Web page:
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Prednisone is a corticosteroid drug with anti-inflammatory and immunosuppressive effects. It is used to address inflammations, swelling, and conditions connected to immune functions.

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Prednisone: a broad-spectrum drug but not a one-fits-all solution

Prednisone is a synthetic corticosteroid. In the liver, it metabolizes and turns into prednisolone. Glucocorticoids have immunosuppressive and anti-inflammatory effects on the organism.

Prednisone is available in various forms:

  • Solutions, creams, and ointments for topical application;
  • Parenteral preparations for IV and IM injections;
  • Oral medications—pills, tablets, suspensions, etc.—to be taken by mouth;
  • Nasal sprays;
  • Suppositories (vaginal and rectal).

Some examples of prednisone trade names:

  • Liquid Pred;
  • Prolix;
  • PredniSONE;
  • Rayos;
  • Meticorten;
  • Orasone;
  • Deltasone;
  • Sterapred.

The mechanism of action

Prednisone inhibits inflammation: suppresses leukocyte migration, reverses increased permeability of blood vessels, etc. This results in reduced swelling, fever, and pain.

The drug also alters immune reactions which helps alleviate related conditions, such as allergic reactions and even certain types of cancer.

FDA indication and off-label use

The FDA approved prednisone in 1955 with indications connected to various body systems and functions.

Allergies and related health issues

  • acute drug hypersensitivities;
  • allergic rhinitis;
  • atopic dermatitis, etc.

Issues related to skin and skin structures

  • Stevens-Johnson syndrome (a severe skin reaction with a painful rash);
  • mycosis fungoides (type of cancer that causes skin lesions);
  • erythroderma;
  • dermatitis, etc.

Endocrine disorders

  • nonsuppurative thyroiditis;
  • adrenocortical insufficiency;
  • congenital adrenal hyperplasia, etc.

Gastrointestinal diseases

  • Crohn's Disease;
  • ulcerative colitis.

Hematologic (blood-related) conditions

  • (autoimmune) hemolytic anemia;
  • secondary thrombocytopenia in adults;
  • pure red cell aplasia, etc.

Neoplastic conditions

  • acute leukemia;
  • aggressive lymphomas.

In such cases, prednisone is used as a palliative drug.

Conditions of the nervous system

  • cerebral edema;
  • acute exacerbations of multiple sclerosis.

Ophtalmic (related to eyes and vision) pathologies

  • uveitis (inflammation involving the middle layer of the eye tissues);
  • sympathetic ophthalmia (bilateral uveitis following an eye injury);
  • ocular inflammations that do not respond to topical steroids.

Pulmonary conditions

  • asthma;
  • pneumonia;
  • chronic obstructive pulmonary disease.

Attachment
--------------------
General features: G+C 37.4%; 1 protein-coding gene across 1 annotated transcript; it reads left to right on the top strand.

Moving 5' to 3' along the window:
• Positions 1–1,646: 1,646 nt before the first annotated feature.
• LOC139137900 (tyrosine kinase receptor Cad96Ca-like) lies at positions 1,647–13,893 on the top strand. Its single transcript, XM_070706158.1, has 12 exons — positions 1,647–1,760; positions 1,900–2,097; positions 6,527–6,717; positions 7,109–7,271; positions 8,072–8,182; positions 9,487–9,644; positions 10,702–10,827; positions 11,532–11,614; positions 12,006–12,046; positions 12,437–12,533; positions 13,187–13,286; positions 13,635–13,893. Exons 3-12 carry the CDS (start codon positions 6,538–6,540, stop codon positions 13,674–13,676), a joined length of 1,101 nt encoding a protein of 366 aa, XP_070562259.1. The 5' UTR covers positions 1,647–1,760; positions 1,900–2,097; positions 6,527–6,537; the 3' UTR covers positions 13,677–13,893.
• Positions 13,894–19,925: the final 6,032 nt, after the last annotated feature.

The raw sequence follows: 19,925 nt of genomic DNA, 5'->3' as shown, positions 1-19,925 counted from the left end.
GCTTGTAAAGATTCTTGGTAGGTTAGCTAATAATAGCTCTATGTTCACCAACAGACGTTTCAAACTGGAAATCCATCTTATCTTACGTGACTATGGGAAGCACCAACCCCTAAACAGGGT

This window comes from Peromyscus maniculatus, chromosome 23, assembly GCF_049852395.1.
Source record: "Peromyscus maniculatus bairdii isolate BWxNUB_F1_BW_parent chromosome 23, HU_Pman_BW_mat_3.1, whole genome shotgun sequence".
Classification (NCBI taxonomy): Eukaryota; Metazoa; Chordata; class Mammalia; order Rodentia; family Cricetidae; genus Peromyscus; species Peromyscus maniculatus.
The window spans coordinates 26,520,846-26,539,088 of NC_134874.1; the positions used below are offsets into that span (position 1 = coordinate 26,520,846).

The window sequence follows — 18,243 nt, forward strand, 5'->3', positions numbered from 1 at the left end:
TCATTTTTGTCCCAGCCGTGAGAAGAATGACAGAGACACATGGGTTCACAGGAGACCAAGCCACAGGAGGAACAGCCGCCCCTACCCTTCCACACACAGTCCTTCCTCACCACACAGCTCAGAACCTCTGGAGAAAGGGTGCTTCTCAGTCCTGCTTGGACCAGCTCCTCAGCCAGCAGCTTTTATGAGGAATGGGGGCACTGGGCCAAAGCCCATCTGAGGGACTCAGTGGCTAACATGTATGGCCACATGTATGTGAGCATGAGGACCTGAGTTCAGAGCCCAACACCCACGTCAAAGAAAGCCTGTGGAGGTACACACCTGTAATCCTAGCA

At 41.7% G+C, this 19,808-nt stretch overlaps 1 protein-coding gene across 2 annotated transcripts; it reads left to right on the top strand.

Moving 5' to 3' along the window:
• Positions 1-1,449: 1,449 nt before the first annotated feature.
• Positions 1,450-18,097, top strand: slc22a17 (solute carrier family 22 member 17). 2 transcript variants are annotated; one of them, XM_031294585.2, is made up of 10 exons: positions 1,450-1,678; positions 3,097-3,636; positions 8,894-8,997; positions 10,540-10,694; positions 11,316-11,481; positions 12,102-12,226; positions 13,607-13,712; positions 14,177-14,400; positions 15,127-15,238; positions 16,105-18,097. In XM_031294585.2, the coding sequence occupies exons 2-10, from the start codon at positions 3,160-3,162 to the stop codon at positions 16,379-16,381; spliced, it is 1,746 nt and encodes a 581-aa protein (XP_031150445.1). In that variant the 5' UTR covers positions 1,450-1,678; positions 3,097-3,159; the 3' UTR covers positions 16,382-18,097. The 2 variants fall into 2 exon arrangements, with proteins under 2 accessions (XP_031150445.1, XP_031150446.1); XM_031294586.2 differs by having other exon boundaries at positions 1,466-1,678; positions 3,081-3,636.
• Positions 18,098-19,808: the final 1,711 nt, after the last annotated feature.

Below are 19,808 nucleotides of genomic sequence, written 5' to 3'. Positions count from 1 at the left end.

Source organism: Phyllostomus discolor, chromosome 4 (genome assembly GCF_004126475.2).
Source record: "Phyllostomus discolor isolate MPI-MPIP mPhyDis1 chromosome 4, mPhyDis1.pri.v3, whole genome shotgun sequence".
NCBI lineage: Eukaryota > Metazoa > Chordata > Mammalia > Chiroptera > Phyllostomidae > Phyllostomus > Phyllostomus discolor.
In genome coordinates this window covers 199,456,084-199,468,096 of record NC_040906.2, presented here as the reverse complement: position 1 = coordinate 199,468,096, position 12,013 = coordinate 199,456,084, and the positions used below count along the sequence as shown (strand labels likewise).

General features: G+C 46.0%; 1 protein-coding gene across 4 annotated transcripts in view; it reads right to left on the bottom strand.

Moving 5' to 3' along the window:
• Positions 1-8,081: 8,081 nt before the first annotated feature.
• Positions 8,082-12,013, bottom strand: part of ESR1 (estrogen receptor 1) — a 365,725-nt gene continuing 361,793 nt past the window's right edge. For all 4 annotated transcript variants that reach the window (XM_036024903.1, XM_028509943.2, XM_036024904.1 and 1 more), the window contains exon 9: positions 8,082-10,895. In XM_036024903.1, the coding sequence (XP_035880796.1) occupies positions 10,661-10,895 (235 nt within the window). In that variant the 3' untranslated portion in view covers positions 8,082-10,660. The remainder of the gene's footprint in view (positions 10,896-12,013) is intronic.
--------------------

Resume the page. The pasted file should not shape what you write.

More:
Rheumatologic conditions

  • arthritis;
  • polymyalgia;
  • vasculitis, etc.

Additionally, prednisone is indicated for the treatment of certain renal and infectious diseases, as well as for organ rejection after transplantation.

There is also off-label use when the drug does not have an FDA indication for that specific case but was found to be effective and is used nonetheless.

For example, prednisone may be prescribed to lessen inflammation and aid breathing in a patient with severe obstructive bronchitis.

It is also part of standard care for patients who suffer from Duchenne muscular dystrophy — a severe condition characterized by skeletal and heart muscle weakness that progresses over time.

Dosage and administration

Recommended forms and dosages for prednisone therapy depend on many factors, including the patient’s age, condition, comorbidities, response to treatment, etc.

For example, the initial dose of prednisone for oral intake varies from 5 mg to 60 mg. The treatment process is to be carefully designed, watched, and managed by a healthcare professional; abrupt discontinuation is not suggested.

Adverse reactions

The most common side effects of corticosteroids include:

  • swelling;
  • increased blood pressure;
  • changes in tolerance to glucose;
  • altered behavior and mood;
  • increased appetite and weight.

Who should not take prednisone

Medication containing prednisone is contraindicated if the patient has a history of recognized hypersensitivity to the drug's active ingredient or any other component.

Prednisone is a prescription-only medication, and there are certain warnings and precautions doctors take into account when considering the drug as a treatment option.


While the anti-inflammatory and immunosuppressive effects of prednisone are used to treat and alleviate a wide range of conditions, it can cause unwanted side effects, drug interactions, etc.

Healthcare providers are to prescribe corticosteroids thoughtfully and carefully monitor the treatment process.